Unable to guard against Why are a large number of encrypted Twitter accounts hacked and used to publish phishing links? How to prevent it?

Why are many encrypted Twitter accounts hacked and used to share phishing links? How can we prevent it?

Original | Cointelegraph

Translation | Wu Shuo Blockchain

On July 21, Uniswap founder Hayden Adams’ Twitter account was hacked and a tweet containing phishing links was posted. It is reported that this hacking incident may be a SIM card theft, where the attacker takes over the victim’s phone number, enabling them to access bank accounts, credit cards, or other accounts.

On July 23, Coinlist’s account was also hacked, and phishing links were posted. In addition, on July 5, LayerZero’s Twitter account was hacked, and in June, the official Twitter account of DEX trading aggregation platform Slingshot and the Twitter account of BitBoy founder Ben Armstrong were also hacked. Why are a large number of crypto accounts being stolen? How should users protect themselves?

Below is the full translation of the article from Cointelegraph, with the original link:

https://cointelegraph.com/news/crypto-sim-swap-how-easy-is-sim-swap-crypto-hack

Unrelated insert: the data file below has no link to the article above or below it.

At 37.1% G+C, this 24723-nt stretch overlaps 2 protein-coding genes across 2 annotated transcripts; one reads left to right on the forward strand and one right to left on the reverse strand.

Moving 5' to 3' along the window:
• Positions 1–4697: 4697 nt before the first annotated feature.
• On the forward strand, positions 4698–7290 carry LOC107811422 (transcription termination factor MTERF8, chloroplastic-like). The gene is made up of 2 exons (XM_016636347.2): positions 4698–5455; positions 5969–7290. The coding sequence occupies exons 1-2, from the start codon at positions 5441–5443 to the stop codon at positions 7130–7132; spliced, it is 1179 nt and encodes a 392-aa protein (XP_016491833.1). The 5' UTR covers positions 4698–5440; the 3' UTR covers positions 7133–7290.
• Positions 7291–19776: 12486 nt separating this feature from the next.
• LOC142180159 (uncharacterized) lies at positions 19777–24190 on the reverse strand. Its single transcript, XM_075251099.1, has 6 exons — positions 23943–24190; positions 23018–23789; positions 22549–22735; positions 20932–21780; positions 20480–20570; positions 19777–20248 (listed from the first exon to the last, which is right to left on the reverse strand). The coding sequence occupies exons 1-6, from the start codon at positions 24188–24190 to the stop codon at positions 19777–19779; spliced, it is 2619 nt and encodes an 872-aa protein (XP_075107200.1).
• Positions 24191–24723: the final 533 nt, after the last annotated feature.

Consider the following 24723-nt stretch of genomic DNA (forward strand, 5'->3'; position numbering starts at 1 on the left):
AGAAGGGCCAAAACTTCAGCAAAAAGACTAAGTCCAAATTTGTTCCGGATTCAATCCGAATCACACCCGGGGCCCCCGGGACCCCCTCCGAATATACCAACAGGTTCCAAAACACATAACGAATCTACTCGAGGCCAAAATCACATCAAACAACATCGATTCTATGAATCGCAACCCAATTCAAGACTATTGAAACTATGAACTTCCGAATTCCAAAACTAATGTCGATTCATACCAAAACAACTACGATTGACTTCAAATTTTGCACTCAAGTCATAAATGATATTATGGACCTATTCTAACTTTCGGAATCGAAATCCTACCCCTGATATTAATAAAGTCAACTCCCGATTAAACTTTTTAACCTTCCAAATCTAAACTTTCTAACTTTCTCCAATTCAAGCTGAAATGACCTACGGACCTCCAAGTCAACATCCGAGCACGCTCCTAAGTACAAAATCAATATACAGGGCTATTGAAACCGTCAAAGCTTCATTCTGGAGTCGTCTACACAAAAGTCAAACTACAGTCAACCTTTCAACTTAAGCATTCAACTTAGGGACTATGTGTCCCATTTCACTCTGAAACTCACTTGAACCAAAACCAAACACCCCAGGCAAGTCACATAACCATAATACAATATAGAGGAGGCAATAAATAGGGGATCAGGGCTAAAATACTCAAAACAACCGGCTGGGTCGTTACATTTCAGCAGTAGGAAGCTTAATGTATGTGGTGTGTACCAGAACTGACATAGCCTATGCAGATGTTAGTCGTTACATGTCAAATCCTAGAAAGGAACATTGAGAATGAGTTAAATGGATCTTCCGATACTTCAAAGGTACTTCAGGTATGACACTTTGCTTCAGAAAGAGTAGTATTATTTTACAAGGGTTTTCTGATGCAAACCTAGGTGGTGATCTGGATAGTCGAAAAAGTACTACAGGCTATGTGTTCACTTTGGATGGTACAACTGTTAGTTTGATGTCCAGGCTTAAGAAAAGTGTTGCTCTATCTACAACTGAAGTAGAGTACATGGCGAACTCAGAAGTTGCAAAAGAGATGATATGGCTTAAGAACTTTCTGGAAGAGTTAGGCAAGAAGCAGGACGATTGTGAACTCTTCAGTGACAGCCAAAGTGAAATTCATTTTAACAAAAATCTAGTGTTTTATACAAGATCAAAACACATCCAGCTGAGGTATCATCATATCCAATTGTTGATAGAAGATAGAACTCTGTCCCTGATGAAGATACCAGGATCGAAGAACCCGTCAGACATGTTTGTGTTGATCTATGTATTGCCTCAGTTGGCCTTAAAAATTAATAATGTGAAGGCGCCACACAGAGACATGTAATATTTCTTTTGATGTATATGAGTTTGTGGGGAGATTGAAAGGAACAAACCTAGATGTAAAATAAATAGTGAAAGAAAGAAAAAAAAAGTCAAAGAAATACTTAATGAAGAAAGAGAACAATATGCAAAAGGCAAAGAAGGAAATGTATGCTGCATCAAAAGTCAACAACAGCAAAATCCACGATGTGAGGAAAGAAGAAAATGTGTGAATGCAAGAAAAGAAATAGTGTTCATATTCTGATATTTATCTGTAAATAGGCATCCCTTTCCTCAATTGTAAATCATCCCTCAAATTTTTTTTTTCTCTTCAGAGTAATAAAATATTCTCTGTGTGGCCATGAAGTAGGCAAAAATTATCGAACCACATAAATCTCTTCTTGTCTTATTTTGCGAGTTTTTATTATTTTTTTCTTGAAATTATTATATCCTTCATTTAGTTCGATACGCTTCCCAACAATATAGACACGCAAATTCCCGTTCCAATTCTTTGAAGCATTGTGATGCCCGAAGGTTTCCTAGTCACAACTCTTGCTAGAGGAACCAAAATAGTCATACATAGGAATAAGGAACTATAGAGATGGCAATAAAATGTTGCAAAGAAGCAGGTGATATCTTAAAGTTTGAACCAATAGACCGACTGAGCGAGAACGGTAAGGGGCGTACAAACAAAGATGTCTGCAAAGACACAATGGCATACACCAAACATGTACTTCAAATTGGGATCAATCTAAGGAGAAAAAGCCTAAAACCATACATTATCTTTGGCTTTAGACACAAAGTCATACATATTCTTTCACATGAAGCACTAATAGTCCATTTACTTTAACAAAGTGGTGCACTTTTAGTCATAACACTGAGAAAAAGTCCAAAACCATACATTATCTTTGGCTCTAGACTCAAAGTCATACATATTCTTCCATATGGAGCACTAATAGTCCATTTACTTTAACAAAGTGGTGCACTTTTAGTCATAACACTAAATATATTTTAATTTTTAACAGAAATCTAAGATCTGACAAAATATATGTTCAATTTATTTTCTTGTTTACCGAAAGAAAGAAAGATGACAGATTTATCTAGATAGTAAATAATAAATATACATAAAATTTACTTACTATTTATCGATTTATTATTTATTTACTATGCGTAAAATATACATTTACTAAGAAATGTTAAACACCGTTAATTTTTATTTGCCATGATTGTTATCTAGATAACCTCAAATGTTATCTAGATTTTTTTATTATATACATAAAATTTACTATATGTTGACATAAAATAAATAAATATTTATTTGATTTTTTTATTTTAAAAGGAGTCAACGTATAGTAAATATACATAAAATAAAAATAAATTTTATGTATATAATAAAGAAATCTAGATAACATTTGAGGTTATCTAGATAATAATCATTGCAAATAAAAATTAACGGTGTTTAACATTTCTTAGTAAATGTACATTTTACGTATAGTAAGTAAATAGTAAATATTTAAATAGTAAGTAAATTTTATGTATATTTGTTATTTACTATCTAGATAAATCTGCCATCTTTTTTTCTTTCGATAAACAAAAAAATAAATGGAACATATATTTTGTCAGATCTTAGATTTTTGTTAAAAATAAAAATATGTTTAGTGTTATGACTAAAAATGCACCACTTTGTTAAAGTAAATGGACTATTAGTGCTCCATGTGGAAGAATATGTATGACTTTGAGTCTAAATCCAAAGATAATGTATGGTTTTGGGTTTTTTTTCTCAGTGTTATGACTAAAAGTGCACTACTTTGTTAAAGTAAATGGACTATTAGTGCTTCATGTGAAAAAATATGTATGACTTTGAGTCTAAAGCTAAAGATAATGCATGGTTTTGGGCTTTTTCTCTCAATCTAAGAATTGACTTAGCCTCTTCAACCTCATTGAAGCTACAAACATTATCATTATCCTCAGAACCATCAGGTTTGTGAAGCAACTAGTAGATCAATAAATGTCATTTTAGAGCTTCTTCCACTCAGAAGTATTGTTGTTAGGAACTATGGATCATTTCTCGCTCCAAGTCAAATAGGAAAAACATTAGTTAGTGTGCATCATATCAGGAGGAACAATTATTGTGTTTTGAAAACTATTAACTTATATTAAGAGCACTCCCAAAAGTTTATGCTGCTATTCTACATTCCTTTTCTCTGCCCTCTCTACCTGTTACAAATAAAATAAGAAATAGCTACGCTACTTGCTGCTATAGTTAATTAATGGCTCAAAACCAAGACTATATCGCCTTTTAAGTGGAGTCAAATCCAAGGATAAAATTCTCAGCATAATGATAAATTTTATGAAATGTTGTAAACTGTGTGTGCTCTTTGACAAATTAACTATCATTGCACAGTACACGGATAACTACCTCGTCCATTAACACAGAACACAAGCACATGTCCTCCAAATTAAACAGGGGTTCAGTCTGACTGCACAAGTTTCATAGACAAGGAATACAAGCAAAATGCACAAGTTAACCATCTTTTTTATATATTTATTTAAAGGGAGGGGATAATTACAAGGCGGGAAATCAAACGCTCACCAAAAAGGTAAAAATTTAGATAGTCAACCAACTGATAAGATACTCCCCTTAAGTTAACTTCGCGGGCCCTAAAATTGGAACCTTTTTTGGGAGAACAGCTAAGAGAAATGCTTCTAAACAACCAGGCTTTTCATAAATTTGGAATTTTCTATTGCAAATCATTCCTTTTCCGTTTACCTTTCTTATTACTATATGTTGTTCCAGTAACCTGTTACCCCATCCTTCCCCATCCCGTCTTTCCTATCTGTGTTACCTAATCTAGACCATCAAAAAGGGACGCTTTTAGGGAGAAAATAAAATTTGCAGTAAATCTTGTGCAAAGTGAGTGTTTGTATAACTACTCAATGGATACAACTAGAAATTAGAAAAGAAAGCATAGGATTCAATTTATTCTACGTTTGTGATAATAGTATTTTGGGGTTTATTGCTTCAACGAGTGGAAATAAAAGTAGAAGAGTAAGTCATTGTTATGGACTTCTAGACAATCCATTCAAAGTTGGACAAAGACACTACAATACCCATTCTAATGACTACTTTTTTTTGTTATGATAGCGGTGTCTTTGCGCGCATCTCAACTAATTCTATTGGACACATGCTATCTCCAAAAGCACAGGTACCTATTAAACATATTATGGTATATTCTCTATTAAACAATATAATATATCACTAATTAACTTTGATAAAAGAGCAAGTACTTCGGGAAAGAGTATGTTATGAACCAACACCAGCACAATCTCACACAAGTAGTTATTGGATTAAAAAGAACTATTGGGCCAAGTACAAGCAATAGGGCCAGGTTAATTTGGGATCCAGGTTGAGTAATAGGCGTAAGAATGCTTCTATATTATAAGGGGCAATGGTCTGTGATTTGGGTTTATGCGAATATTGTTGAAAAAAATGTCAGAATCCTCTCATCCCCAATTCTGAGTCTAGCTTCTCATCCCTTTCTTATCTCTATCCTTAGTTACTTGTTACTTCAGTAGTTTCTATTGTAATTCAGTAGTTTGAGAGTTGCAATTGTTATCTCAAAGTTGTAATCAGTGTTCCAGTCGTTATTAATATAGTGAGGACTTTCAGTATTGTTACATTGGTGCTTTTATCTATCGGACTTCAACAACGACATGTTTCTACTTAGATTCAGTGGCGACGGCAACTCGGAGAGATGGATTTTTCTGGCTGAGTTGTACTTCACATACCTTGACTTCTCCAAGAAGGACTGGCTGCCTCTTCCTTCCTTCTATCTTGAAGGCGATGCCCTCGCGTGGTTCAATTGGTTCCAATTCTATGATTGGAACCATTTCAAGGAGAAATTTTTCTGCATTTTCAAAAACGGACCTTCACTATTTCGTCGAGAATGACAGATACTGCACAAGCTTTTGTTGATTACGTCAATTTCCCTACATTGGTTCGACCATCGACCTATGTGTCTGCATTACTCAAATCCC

Since SIM card swap attacks are generally considered to require low technical skills, users must remain vigilant about their identity security. Although the cybersecurity infrastructure is constantly improving, online identities still face many risks, including those related to hackers attacking users’ phone numbers.

In early July, Bryan Pellegrino, CEO of LayerZero, became one of the latest victims of a SIM card swap attack, which briefly took over his Twitter account. Pellegrino quickly wrote after regaining control of his Twitter account: “I guess someone took my ID from the trash and somehow deceived the agent while I was away from Collision, using it as proof of identity for a SIM card swap.” Pellegrino told Cointelegraph, “It was just a regular paper conference ID that said ‘Bryan Pellegrino – Speaker’.”